Wilson Brothers, Starch Manufacturers, Loch Katrine Starch Works, Garscube Road.—
Somewhat closely connected with the grain trade, which in Glasgow is one of the most important branches of mercantile industry, is the manufacture of starch. Starch forms an essential property of all kinds of grain, but it is not every description of grain that is used. Starch made from Indian corn has been found to be suitable for a great many purposes. A well-known house engaged in this branch of the trade is that now known under the title of Wilson Brothers, of whom the partner are Messrs. David, John, and Robert Wilson. So far as the present firm is concerned its history is somewhat short, it having been first started in 1885, but Mr. Robert Wilson, the managing partner, has been connected with the starch manufacturing industry since 1864, and was, until the dissolution of the firm, managing partner of that known as Robert Wilson & Co.
Thus he was enabled to bring his lengthy experience to bear upon the control of the present concern, and as the works are under his personal supervision there exists a guarantee for the superiority of the firm’s productions. It may be interesting to give a necessarily brief description of the firm’s works. These are known as the Loch Katrine Starch Works, and cover an area of upwards of five thousand square yards. Situated on the banks of the Forth and Clyde Canal (opposite the junction of the New City Road with the Garscube Road) they are conveniently located for the dispatch and receipt of goods, supplies, coals, &c., the canal affording every facility in this direction. The buildings were used as a starch factory before they±were occupied by Messrs. Wilson, but they had been closed for some time previously to the present owners taking possession. Several large buildings conveniently arranged constitute the works.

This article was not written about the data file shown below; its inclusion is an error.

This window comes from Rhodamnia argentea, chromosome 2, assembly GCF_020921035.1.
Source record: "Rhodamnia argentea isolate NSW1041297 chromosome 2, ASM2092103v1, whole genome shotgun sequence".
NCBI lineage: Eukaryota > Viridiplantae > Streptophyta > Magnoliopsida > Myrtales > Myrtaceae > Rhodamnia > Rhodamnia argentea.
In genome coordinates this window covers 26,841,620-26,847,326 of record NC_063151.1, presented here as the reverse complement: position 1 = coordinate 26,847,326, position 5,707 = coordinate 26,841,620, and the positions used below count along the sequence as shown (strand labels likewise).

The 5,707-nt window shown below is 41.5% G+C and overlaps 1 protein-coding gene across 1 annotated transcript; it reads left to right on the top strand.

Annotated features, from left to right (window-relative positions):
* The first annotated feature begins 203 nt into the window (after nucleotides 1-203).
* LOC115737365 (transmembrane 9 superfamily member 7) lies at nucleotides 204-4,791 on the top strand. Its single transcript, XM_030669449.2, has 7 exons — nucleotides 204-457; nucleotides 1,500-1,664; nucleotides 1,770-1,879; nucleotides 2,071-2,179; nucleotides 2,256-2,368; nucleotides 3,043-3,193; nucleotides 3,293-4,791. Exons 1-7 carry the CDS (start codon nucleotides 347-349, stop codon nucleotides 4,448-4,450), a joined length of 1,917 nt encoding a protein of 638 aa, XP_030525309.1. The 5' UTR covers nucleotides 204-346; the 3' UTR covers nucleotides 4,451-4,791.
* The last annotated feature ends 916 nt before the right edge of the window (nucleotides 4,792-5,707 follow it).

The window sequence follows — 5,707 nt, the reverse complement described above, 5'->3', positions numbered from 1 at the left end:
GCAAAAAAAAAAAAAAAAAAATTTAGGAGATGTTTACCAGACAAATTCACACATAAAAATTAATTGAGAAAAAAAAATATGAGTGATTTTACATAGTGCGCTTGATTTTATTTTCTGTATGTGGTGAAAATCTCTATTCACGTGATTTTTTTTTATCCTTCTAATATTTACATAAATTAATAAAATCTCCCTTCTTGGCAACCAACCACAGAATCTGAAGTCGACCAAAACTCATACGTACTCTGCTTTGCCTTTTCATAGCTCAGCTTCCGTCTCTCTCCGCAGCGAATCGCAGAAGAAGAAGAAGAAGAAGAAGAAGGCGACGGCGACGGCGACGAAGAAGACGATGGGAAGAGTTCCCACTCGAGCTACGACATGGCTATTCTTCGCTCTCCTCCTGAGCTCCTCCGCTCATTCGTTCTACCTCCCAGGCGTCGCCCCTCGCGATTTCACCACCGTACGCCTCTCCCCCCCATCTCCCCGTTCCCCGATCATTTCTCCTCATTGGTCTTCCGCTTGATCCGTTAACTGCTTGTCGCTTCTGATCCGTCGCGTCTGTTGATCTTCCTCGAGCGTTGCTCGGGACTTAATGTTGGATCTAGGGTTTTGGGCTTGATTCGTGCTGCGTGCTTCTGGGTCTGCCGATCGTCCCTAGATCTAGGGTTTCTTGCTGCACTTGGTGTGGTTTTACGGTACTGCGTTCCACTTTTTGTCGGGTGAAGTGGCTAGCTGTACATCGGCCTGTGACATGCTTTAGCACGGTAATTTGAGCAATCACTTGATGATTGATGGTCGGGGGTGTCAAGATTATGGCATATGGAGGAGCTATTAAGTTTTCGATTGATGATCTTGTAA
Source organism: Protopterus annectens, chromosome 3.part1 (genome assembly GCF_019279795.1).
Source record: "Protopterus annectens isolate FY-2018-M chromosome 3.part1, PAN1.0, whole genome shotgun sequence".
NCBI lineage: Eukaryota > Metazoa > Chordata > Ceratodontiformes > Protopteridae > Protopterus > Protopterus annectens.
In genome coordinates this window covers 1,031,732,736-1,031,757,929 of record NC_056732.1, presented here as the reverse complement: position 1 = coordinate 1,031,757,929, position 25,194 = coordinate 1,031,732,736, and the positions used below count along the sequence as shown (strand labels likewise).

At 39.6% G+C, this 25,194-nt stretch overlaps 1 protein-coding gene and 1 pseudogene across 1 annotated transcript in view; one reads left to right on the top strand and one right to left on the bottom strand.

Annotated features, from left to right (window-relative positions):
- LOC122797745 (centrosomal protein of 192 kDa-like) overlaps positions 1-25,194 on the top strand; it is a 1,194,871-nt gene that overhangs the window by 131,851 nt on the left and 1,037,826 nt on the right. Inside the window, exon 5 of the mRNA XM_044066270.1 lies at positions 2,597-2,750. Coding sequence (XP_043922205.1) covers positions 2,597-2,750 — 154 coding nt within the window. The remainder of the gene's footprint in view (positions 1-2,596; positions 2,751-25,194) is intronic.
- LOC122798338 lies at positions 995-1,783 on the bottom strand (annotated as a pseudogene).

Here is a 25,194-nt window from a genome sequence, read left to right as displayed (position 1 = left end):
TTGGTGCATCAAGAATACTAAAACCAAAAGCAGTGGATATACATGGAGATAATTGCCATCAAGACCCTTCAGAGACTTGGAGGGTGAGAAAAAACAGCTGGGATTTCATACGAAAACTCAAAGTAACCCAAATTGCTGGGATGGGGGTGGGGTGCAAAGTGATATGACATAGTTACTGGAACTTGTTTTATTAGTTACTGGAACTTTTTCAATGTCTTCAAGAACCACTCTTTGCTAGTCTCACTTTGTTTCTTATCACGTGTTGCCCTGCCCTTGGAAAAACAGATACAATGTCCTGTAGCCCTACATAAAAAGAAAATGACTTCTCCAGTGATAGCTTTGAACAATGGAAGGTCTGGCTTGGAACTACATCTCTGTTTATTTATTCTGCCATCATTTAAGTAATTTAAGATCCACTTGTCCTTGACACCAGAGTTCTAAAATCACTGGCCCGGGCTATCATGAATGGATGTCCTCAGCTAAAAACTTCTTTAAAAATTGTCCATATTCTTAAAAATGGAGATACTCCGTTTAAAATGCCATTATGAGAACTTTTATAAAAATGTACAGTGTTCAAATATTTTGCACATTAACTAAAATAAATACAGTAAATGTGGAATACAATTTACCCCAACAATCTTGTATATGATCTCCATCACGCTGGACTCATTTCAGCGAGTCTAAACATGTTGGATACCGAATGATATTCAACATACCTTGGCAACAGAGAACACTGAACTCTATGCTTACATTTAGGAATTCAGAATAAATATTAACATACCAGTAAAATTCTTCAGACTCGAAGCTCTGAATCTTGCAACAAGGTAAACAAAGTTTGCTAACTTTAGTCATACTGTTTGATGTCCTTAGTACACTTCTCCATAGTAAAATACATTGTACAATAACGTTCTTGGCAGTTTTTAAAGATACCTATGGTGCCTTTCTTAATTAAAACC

The maize or Indian corn, which is imported on a very extensive scale from the United States, South America, &c., is ground by means of large French burr millstones. After grinding there is a sifting and separating process, followed by a further separating and purifying process in large tuns, of which there are a great many in the works. Only Loch Katrine water is used, and it will be readily believed that a large quantity is required. Quite a big pipe is led in from the main to the meter and through the works, branching off from which are three-inch and two-inch and smaller branches. The starch, after having been thoroughly purified, is taken to the drying stoves, which are heated by the exhaust steam from the engines. When dried it has much the same appearance as corn flour. The starch made in this factory is used for various purposes, a large proportion being for gum making, in which case it undergoes an extra special process to adapt it for this use. The whole of the works are fitted with the most improved forms of modern machinery, no expense having been spared to render the establishment thoroughly complete in every respect. After the starch has been extracted from the corn the remaining portion is made into feeding meal for cattle, and commands a ready sale for this purpose. Thus there is no waste, every particle of the corn being devoted to some useful purpose.
Messrs. Wilson Brothers do a large trade in all parts of the United Kingdom, and also in the export department. The business is very ably conducted in every detail, and occupies a deservedly leading position among the chief industries of Glasgow.
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